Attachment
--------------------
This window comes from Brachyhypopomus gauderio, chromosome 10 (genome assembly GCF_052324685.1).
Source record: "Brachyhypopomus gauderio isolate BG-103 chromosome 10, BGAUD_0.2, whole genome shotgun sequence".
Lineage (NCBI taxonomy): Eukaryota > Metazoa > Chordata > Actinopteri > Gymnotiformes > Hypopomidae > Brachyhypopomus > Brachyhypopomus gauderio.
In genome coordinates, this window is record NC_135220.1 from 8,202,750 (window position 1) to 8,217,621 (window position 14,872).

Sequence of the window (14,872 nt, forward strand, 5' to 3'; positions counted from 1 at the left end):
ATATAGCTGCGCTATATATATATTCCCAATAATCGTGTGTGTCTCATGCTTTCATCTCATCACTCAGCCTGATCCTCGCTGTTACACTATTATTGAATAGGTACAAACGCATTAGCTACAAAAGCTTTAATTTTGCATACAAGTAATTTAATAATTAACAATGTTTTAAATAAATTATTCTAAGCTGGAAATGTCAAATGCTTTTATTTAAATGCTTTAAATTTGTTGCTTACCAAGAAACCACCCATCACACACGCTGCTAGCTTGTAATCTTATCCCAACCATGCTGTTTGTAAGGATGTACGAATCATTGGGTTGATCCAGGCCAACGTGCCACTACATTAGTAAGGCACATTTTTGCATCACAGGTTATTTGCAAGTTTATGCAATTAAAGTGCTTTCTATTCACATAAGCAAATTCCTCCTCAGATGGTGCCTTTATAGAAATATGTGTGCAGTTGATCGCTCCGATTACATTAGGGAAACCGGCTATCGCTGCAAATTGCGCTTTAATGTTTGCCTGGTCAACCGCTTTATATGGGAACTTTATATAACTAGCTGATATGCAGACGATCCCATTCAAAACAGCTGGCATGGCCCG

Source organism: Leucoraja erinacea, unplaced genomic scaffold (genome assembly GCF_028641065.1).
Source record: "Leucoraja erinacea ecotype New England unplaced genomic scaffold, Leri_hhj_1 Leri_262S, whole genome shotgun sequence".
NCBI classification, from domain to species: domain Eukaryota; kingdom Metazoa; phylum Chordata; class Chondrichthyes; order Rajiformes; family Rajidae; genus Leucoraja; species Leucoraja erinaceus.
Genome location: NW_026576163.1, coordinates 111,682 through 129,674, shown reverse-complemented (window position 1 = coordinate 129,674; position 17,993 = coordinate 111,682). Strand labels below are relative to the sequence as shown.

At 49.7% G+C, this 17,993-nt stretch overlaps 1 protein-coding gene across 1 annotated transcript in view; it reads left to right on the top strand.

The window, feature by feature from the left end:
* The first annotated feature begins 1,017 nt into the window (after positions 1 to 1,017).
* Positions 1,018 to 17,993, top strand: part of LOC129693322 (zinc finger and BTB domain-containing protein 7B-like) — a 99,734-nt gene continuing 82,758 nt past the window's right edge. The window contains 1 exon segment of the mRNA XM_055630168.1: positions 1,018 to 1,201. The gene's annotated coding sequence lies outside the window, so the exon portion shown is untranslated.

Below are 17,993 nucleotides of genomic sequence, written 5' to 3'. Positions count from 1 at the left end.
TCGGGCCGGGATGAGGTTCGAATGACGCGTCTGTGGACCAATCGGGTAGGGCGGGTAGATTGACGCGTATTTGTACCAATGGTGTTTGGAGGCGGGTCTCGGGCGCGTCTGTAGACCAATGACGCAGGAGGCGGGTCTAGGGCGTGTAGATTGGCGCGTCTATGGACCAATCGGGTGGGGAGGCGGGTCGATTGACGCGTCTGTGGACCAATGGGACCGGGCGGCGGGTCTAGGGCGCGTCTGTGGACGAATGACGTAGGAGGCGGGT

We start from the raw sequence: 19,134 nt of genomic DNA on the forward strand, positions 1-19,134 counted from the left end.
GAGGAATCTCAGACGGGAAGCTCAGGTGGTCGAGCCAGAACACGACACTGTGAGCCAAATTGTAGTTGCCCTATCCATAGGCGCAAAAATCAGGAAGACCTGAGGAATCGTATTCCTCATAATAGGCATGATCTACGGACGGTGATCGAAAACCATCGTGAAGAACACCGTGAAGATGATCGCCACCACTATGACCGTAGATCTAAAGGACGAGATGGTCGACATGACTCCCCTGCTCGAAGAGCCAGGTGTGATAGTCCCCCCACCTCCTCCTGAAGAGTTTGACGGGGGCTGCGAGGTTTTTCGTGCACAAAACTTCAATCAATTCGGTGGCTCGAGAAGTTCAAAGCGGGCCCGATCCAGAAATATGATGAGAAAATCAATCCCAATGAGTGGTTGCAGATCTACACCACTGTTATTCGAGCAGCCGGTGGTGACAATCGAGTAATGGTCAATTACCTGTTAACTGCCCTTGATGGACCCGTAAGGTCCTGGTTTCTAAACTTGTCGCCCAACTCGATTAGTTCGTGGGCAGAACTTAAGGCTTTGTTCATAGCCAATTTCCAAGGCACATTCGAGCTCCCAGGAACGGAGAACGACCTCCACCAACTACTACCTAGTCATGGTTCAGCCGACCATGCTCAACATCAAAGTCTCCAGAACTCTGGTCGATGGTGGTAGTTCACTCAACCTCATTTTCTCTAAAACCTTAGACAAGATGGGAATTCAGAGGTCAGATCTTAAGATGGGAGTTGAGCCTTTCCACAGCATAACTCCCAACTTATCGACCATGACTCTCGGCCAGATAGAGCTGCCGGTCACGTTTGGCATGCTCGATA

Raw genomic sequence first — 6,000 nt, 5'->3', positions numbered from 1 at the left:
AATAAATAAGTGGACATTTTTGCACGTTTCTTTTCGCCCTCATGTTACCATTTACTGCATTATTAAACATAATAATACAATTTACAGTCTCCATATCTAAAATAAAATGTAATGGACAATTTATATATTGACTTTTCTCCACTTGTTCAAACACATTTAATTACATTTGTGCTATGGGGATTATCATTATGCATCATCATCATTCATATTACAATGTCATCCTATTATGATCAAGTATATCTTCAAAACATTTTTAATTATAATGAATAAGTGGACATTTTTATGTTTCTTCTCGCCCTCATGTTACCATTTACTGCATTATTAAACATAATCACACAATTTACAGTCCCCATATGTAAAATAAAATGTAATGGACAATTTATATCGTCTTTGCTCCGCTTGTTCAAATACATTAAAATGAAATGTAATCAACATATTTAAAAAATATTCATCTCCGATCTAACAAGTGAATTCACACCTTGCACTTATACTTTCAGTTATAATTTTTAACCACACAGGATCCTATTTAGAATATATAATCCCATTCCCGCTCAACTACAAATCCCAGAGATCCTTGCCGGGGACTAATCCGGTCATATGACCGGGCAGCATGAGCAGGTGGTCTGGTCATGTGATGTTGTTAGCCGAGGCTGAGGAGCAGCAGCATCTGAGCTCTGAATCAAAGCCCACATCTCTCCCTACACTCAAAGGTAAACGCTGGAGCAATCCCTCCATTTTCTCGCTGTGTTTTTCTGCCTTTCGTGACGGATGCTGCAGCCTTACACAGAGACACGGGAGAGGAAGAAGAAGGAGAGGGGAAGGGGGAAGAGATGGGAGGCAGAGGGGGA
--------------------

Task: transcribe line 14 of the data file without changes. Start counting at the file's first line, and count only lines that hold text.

* Positions 1,018 to 17,993, top strand: part of LOC129693322 (zinc finger and BTB domain-containing protein 7B-like) — a 99,734-nt gene continuing 82,758 nt past the window's right edge. The window contains 1 exon segment of the mRNA XM_055630168.1: positions 1,018 to 1,201. The gene's annotated coding sequence lies outside the window, so the exon portion shown is untranslated.